http://tech-gaming.com/2010/02/22/korg-ds10-plus.aspxSynth-sation: Korg DS-10 Plus Review
As gratifying as achievement earning, level grinding and unlockable collecting can be, sporadically I yearn for something more. When these urges develop, I find comfort in the recesses of a diversion which allows me to generate my own creations- from simple Gravity Crash playfields to sophisticated Little Big Planet stages. Despite a complete lack of music training, I often succumb to the depth offered by software like Beaterator, which allows even neophytes like me to create a decent riff.
Like Beaterator, the recently released Korg DS-10 Plus has a modest learning curve. As first, navigating through the title’s array of menus, flipping screens, and creating anything that is more melodic than a malfunctioning NES game can be a challenge. Yet, as players grasp the titles intricacies and (gasp) spend some reading the title’s sixty page manual, they’ll begin to see their compositional skills steadily improving.
For the initiated, the cartridge’s moniker may sound familiar. Synthesizer aficionados may identify that the title is a variant of the celebrated Korg MS-10, an instrument popularized by bands like A Flock of Seagulls, and The Chemical Brothers. Gamers might recall the application’s 2008 predecessor, Korg DS-10, which offered many of the features of this new iteration. So what’s the difference with this new ‘Plus’ version? Owners of the Nintendo DSi, will have access to twice the amount of synth and drum machines. Whereas DS users can create a melody with six voices, those who possess the latest hardware revision can generate compositions with a dozen simultaneous sounds. Owners of both systems will see a handful of small changes, such as the ability to adjust sound variables on the fly, as well as the capability to mute specific notes during song playback.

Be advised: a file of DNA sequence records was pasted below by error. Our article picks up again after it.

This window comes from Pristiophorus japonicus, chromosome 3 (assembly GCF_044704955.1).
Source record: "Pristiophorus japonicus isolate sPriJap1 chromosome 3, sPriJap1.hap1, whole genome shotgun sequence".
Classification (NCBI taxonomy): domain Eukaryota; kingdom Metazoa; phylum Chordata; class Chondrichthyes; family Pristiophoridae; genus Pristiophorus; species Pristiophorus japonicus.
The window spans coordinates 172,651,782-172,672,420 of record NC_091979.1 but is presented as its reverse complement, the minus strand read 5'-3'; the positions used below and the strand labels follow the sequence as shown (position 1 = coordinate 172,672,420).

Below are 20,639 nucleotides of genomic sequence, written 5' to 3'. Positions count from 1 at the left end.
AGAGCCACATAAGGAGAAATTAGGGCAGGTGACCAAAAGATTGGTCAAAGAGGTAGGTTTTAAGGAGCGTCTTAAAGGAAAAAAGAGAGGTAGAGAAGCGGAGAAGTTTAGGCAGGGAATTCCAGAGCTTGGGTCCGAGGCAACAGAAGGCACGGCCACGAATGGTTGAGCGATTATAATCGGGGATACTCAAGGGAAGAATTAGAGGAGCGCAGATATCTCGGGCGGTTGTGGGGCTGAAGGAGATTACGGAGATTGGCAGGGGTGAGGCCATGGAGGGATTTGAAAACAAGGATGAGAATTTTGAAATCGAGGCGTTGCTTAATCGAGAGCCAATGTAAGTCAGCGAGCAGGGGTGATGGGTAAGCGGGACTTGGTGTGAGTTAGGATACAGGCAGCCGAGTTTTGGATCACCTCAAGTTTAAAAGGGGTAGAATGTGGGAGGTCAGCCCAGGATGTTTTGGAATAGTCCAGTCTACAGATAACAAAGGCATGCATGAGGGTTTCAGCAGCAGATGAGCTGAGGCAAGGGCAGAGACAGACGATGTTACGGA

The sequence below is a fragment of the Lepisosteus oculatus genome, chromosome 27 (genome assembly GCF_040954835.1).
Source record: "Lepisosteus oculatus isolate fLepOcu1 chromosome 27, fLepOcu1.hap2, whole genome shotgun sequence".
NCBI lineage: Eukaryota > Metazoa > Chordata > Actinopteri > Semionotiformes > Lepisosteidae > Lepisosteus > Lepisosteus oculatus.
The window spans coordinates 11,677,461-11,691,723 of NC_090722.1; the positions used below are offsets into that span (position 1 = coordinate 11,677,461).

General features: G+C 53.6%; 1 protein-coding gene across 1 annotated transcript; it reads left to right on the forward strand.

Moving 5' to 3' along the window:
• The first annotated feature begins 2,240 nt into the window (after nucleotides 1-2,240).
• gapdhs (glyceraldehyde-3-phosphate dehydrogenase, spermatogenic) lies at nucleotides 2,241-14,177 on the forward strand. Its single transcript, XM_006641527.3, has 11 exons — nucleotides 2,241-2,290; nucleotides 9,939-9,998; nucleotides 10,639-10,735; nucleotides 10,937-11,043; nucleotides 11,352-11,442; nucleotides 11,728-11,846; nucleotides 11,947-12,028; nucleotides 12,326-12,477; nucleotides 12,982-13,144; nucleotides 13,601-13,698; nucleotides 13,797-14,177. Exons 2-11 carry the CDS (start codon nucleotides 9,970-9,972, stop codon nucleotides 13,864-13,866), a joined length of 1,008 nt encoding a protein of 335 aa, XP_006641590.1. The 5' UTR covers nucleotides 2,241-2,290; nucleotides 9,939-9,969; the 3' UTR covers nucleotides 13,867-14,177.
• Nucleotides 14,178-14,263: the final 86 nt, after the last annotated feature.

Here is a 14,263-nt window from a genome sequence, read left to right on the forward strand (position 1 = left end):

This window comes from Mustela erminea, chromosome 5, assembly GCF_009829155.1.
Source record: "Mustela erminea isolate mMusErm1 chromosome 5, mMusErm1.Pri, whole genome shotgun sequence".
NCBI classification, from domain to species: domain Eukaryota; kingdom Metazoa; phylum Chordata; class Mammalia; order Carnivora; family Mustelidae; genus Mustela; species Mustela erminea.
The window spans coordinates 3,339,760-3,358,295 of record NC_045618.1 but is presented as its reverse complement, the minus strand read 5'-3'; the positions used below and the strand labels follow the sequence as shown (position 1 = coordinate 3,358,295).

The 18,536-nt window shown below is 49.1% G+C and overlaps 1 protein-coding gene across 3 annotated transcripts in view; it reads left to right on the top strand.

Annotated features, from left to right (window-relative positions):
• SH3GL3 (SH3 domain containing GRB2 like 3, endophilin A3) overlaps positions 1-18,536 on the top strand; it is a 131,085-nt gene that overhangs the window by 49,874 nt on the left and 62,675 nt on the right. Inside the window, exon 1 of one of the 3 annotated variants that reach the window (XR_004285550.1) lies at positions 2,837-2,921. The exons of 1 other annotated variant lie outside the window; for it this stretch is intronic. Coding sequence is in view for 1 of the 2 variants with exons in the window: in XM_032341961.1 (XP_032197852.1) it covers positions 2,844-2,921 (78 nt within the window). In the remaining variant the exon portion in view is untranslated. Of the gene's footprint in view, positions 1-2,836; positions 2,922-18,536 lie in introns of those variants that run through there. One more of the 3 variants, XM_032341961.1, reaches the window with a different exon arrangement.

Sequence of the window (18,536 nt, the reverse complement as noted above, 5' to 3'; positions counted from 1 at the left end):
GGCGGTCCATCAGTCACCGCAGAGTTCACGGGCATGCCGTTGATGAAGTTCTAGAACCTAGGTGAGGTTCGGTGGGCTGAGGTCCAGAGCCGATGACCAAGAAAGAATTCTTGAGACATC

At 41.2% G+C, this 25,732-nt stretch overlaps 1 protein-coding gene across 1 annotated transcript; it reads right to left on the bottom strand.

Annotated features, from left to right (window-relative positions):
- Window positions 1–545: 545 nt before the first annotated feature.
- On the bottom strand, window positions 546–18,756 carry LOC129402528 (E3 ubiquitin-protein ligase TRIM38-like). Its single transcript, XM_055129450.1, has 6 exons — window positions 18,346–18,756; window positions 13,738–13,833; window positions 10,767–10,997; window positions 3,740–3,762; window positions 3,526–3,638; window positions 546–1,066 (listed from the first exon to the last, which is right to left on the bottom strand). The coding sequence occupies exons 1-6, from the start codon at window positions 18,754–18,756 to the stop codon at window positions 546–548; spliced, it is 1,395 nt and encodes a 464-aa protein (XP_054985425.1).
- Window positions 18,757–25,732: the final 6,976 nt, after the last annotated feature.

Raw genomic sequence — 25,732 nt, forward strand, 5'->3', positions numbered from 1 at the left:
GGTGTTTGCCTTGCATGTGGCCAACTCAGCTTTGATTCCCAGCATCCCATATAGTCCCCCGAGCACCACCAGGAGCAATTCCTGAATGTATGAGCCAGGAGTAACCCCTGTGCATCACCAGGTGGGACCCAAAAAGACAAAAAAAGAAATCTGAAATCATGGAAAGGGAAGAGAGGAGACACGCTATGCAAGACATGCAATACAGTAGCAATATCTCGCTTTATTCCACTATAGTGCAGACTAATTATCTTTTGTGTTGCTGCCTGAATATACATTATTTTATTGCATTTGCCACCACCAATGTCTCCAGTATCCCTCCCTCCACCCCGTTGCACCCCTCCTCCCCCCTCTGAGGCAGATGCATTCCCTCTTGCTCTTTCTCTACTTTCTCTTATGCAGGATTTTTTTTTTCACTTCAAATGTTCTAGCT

Like the preceding cartridge, Korg DS-10 Plus builds songs out of note sequences or loops. Each of these individual progressions can be repeated or arranged with additional loop patterns, forming the essential buildings blocks of song composition. Percussive rhythms and melodies are separated by individual sequencers, making it extremely easy to tweak a beat or riff without wrecking the whole refrain. Since every modification can be immediately heard, budding musicians can work on the fly, turning DS-10 Plus into an interactive tutorial.
Additionally, song creators have access to two additional features: KAOSS Pads and synthesizer sound editing. The former allows users to generate impromptu melodies with their styluses, with movements altering the pitch or tonal quality generated by the application. The later gives composers the ability to completely manipulate the sound produced by the synthesizer. Through knob twiddling and drawing a few ‘patch cords’, everything from resonant basses to effervescent twinkles can be forged.
While Korg DS-10 Plus certainly is brimming with possibilities, a few notable deficiencies exist. Although users have the ability to share compositions locally, no provision for downloading creations from the internet exists. Offering this type of connectivity could have assisted apprentices, who could have dissected other’s opuses. The title’s other minor drawback stems when users are using the advanced note capabilities of the DSi. Instead of allowing direct access to all sound channels, toggling between two separate ‘decks’ in required, making song arrangement a bit more cumbersome.
Make no mistake- Korg DS-10 Plus isn’t for your average gamer. The title has a solid learning curve that compels non-musicians to spend some time with the cartridge before any rhythmic grooves can be generated. Along with this complexity comes a delightful amount of depth; the tool has the capability to captivate users for extended durations. I could think of few DS titles I’d rather have with me on an extended flight.
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